Francis Interpreting Francis

I just noticed this quote from Pope Francis:

Let us all remember this: one cannot proclaim the Gospel of Jesus without the tangible witness of one’s life. Those who listen to us and observe us must be able to see in our actions what they hear from our lips, and so give glory to God! I am thinking now of some advice that Saint Francis of Assisi gave his brothers: preach the Gospel and, if necessary, use words. Preaching with your life, with your witness. Inconsistency on the part of pastors and the faithful between what they say and what they do, between word and manner of life, is undermining the Church’s credibility.

I have heard others a number of times take exception to both the attribution of the words emphasized above to St. Francis and to the soundness of the exhortation.  The argument has some merit.  The Franciscan sources do not support the attribution to St. Francis, and it is true that the words can be construed to mean that it is sufficient to be a witness to Christ by one’s life.  Efforts to evangelize are not essential.

But while St. Francis may have never said the words, they are an excellent summary of his spirituality. Pope Francis interprets the meaning of the phrase exactly.  Whoever first used the words did in fact understand St. Francis.  Perhaps it was one of the novices who were led by St. Francis through the streets of the town in their poor habits, telling them: “We are going to preach the gospel.”  After having returned to the friary without having spoken to anyone along the way, a novice asked St. Francis why they had not preached the gospel,  St. Francis simply answered, “We did.”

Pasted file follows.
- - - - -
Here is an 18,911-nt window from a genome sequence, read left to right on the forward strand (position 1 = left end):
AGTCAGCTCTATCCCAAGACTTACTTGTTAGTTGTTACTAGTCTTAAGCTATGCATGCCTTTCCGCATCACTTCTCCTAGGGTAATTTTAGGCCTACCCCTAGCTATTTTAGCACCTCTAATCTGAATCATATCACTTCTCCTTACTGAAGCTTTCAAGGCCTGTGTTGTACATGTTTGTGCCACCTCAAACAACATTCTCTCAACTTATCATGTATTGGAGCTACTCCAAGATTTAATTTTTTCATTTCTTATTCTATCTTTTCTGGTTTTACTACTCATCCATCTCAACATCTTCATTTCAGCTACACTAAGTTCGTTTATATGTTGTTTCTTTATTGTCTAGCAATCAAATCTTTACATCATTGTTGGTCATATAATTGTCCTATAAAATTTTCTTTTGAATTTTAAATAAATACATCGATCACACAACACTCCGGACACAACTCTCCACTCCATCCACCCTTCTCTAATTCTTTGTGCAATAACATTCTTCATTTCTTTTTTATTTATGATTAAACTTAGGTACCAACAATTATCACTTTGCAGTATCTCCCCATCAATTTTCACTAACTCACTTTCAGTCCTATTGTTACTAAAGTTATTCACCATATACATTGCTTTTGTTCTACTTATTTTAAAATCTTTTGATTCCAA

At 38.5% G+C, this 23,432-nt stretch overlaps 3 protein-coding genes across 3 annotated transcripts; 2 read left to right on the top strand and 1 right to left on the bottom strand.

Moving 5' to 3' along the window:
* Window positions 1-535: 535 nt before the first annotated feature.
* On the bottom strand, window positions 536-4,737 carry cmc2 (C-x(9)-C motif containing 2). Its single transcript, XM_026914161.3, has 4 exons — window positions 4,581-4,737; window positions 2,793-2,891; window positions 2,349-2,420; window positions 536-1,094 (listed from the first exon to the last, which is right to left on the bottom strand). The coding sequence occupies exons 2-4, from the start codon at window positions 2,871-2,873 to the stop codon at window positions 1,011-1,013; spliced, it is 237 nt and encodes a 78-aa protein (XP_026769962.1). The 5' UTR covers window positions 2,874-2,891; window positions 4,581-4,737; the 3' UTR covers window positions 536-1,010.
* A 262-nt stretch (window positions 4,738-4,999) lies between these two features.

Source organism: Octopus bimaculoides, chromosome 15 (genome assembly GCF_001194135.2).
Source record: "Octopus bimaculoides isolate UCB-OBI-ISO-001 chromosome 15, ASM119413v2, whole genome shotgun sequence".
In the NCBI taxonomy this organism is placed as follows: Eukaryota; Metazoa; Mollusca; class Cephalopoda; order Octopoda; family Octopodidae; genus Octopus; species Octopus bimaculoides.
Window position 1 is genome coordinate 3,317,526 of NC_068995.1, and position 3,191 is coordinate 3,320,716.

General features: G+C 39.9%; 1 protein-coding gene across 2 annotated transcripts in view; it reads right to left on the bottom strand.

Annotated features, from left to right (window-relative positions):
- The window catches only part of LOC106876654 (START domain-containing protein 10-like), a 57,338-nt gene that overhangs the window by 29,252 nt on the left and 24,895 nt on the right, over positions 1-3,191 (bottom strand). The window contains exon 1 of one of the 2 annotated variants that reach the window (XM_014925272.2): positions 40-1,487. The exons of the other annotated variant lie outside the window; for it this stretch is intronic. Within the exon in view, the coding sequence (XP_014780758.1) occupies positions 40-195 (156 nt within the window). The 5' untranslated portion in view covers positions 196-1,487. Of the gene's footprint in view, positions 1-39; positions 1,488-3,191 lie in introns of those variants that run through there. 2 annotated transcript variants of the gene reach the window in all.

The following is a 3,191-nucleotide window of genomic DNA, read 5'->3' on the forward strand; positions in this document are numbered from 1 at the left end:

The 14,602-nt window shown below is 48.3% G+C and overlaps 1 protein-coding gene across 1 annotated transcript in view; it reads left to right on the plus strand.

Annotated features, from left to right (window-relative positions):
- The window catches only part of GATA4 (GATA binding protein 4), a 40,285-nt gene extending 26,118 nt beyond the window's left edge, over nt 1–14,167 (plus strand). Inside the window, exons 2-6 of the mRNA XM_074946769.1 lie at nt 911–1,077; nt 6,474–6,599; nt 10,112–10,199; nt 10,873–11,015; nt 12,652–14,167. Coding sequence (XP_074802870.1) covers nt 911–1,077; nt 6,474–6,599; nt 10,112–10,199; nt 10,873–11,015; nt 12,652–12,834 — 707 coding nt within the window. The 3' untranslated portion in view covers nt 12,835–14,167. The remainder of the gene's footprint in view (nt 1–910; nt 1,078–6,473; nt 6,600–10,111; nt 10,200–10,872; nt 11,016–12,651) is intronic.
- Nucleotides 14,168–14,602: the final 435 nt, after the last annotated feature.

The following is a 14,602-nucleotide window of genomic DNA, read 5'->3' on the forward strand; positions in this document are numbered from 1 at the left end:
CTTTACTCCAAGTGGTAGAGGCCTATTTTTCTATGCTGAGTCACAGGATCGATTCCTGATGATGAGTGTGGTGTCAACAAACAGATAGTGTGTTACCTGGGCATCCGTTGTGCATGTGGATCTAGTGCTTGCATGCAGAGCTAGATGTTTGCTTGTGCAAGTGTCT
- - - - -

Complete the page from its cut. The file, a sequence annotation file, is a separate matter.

The Franciscan spirit is in the first place a way of life and a witness.  St. Francis was never afraid to speak out, but he was just as content to be driven out of town as he was to preach with apparent success.  He was not all that impressed by eloquence and declared to the friars that it was not the preachers who converted anyone but Christ alone and that the friars who were faithful to the Rule did more for the conversion of sinners than anyone else.  He called them his “Knights of the Round Table.”

At times when he got up to preach, he could not think of anything to say and just sat back down, and did so without thinking much of it.  The Franciscan Order has always had a tremendous commitment to the apostolic life, but has always been its best, when it hung its hat on nothing but fidelity to the evangelical way of life, by living “the gospel of Our Lord Jesus Christ in obedience, without property and in chastity” (Rule, c. 1).

But stating that fact that witness has more power than words has never been an excuse in Franciscan circles to omit the work of evangelization.  The fact that the idea is misinterpreted is not the fault of St. Francis, and neither is it a reason to deny its validity.  Pope Francis, who is obviously committed to evangelization and reform, far from being confused about St. Francis is showing himself to be very astute in Franciscan spirituality.

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